Explaining things in overly technical terms could result in your message getting lost, so find ways to simplify so the most important ideas are grasped by everyone.
When I first started working as a structural engineer, I was fortunate to live only three blocks away from our office in downtown Dallas. Being so close to work was great, but one of my favorite things to do during those early years was take long aimless walks through downtown on the weekends.
Sunday mornings were best because the streets were empty. It gave me ample space to stop and admire the details in so many of the beautiful buildings that make up the cityscape. Some of my favorites are the Adolphus, Magnolia, and Dallas Power and Lights buildings, all within close proximity to each other. Their ornamental facades are each unique and have stood proud for decades. As a young engineer I was in awe of how complex these buildings appeared to be. I wondered how long it would take before I “got it” and could wrap my head around the design of a building.
Fast forward a few years and I had learned a thing or two about design, but was less experienced with the detailing and coordination required to put a set of construction documents together. The problem had only grown more complex once I started working with other disciplines, trying to understand their systems and how they would interact with my design. I remember my boss telling me over and over to just “draw what you know,” which was great advice. When doing this, not only does the complexity of the problem melt away, but it also becomes clear what information is lacking. That becomes a jumping off point for asking questions, seeking answers, and not overcomplicating the design.
Buildings these days are documented with thousands of details across a construction set that is often hundreds of pages long. I think back to those old buildings I admired on my Sunday walks and wonder how they turned out so well when their drawings were much simpler. In fact, I have worked on some existing buildings where the structural drawings consisted of fewer sheets than the number of floors in the building. Instead of adding countless details and pages, architects and engineers in those days had the discipline to communicate their designs succinctly. When reviewing those old drawings, I am often amazed at how comprehensive the designs were compared to today’s standards. Today, our tools make it easier to change things on a whim and keep adding more information, which often serves to make the project overly complicated and introduce more contradictions. Ultimately, we miss the forest for the trees.
Albert Einstein once said, “Everything should be made as simple as possible, but not simpler.”
When working on a multi-disciplinary team, simplifying ideas is critical to effective communication. Explaining things in overly technical terms may mean the message is lost, so it’s better to find ways to simplify and ensure the most important ideas are clearly grasped by everyone. It is also important to make sure the team is on the same page from the start. Clearly communicating the core design goals and expectations establishes guideposts that can be referred to later when things become unclear or roadblocks are encountered. As a structural engineer working for architects, early sketches and renderings are invaluable to understanding the look and feel of a space. So, when it’s months later and the design isn’t coming together quite as planned, I go back to those simple ideas and images and reevaluate. Don’t be afraid to walk a design back a bit if it leads to a better solution.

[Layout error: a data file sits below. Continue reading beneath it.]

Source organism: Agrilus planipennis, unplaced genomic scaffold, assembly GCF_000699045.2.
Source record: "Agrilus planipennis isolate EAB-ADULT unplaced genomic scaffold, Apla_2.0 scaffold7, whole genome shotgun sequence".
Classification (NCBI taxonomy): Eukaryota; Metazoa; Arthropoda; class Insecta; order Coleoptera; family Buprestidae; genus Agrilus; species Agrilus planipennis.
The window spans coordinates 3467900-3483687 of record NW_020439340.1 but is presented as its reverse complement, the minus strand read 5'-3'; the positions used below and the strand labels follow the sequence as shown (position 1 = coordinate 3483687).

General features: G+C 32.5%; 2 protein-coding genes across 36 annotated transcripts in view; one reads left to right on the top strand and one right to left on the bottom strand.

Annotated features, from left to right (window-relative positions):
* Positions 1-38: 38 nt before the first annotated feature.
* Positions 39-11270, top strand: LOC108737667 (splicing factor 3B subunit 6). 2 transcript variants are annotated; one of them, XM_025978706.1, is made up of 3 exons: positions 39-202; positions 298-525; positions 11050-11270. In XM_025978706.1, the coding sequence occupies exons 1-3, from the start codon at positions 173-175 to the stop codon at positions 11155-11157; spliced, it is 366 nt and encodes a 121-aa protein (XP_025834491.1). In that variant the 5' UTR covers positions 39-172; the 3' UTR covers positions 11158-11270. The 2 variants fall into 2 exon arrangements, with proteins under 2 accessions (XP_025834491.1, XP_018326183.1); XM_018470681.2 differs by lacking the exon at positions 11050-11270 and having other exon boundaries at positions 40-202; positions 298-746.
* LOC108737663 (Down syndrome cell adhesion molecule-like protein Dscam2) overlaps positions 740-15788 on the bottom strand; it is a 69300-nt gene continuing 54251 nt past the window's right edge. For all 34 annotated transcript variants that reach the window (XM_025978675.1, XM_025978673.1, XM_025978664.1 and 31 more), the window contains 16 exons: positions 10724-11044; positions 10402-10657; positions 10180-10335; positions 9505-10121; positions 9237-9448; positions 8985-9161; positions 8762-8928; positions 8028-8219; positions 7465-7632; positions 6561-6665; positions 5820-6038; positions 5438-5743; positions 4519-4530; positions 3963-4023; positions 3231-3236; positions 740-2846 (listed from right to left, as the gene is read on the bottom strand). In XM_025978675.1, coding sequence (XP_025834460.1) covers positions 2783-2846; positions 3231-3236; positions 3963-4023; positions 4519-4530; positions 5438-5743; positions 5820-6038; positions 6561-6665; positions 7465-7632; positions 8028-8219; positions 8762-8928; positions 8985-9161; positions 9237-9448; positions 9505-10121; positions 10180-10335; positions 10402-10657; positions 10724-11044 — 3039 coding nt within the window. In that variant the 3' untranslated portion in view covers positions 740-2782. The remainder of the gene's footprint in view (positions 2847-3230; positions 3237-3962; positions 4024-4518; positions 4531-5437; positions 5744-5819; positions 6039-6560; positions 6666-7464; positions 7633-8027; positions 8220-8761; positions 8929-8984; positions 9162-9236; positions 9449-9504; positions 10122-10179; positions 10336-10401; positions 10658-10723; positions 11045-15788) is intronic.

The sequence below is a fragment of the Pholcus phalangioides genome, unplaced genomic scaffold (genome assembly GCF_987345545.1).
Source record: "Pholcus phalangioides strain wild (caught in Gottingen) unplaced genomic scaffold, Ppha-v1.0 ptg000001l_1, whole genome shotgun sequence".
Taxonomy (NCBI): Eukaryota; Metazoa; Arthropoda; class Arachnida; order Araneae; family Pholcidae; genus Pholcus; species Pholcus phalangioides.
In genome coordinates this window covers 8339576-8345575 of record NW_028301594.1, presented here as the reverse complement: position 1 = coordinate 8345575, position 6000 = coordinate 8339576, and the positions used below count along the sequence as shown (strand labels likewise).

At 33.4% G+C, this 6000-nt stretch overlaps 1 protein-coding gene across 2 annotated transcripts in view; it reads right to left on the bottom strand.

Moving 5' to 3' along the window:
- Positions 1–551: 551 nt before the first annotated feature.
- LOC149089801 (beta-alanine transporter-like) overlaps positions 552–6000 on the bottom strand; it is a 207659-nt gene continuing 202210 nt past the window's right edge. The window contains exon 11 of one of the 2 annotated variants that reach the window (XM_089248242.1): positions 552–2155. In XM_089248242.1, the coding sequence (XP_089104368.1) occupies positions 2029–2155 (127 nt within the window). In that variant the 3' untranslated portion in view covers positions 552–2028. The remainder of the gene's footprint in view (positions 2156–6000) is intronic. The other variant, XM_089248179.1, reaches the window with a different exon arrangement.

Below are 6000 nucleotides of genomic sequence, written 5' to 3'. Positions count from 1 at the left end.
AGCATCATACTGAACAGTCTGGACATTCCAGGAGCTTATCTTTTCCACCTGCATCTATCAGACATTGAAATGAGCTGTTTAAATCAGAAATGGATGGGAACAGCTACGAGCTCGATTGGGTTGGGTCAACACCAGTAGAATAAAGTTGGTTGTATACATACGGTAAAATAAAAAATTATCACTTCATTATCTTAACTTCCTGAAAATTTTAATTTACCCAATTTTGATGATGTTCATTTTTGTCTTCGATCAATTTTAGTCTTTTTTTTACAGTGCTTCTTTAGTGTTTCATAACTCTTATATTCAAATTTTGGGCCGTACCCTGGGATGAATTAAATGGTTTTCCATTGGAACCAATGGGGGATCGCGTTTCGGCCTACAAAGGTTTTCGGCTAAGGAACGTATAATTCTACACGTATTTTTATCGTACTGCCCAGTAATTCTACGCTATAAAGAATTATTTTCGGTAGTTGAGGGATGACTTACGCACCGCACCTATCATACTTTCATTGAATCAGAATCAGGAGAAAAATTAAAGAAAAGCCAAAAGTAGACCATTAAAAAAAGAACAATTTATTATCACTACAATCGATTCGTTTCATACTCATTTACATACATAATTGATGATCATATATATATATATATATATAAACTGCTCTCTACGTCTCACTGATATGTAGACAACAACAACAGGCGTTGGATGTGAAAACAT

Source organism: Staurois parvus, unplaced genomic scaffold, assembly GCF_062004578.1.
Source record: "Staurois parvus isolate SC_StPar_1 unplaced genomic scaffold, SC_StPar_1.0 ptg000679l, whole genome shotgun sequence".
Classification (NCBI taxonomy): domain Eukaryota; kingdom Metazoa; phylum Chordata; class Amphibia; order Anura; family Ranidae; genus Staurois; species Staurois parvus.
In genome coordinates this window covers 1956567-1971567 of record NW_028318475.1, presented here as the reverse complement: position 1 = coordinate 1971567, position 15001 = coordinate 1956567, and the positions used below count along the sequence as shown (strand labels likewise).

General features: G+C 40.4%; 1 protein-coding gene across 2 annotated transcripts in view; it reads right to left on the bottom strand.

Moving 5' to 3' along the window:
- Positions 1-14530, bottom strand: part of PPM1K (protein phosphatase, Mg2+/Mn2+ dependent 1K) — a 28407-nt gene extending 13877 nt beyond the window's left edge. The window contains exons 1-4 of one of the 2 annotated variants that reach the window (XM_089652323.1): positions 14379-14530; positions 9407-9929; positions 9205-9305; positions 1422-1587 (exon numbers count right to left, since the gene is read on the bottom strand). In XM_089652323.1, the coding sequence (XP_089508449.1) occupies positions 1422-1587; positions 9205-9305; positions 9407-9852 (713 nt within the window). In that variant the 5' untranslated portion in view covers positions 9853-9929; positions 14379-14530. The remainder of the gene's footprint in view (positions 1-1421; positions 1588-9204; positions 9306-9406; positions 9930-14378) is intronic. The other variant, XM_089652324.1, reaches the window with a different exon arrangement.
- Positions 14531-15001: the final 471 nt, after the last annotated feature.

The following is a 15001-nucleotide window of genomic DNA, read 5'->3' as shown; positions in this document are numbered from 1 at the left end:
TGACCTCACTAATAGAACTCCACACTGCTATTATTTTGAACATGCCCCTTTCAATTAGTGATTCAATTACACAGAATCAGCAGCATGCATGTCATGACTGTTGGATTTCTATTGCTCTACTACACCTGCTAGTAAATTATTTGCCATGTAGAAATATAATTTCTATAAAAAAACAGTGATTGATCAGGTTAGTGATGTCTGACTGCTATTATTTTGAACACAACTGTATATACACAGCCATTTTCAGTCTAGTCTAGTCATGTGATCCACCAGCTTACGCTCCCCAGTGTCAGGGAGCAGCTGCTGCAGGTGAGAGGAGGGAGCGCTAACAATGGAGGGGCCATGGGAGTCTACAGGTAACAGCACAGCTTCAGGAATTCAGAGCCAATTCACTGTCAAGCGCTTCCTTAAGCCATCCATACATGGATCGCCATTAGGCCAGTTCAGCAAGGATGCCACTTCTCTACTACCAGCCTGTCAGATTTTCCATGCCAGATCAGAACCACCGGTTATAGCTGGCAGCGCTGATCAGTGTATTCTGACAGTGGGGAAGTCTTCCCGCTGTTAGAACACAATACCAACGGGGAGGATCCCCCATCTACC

This happened recently on a project with dramatic, 30-foot cantilevers on all sides of the building. Roof slopes were established early in design development and the structural framing was laid out to suit the slopes. As design progressed and the framing was more accurately sized, it became clear there were multiple locations where structural depth at these cantilevers was going to be an issue. Faced with the uncomfortable choice between sticking with the current roof design or scrapping it and starting over, we chose the latter. Had we stuck with the original layout, it would have required lots of custom designs and details that would still struggle to fit within the architectural envelope. Even though the redesign affected more disciplines, it was the right choice for the project. Ultimately, the redesign led to fewer and simpler details as well as a decent reduction in steel tonnage. I would wager that the time lost to rework will be saved many times over since a simpler and more elegant design was ultimately achieved. The reason the redesign was successful was because we had done enough work to know what wouldn’t work and we chose to honor the original design intent rather than force a square peg into a round hole.
The design process is non-linear and meanders from here to there, not unlike those Sunday walks in downtown Dallas. Complex systems are built of simple components and elegant designs are built of simple ideas, layered and interacting in unique ways. Keeping things simple and focusing on the core ideas is the best way to get back on track when the design starts to become convoluted. If you find yourself off track, remember where you started and remind yourself what matters most to the design. Draw what you know and find ways to simplify.
Seth Carlton, PE, is a project manager and team lead for JQ Engineering. Connect with him on LinkedIn.Click here for this week's issue of The Zweig Letter!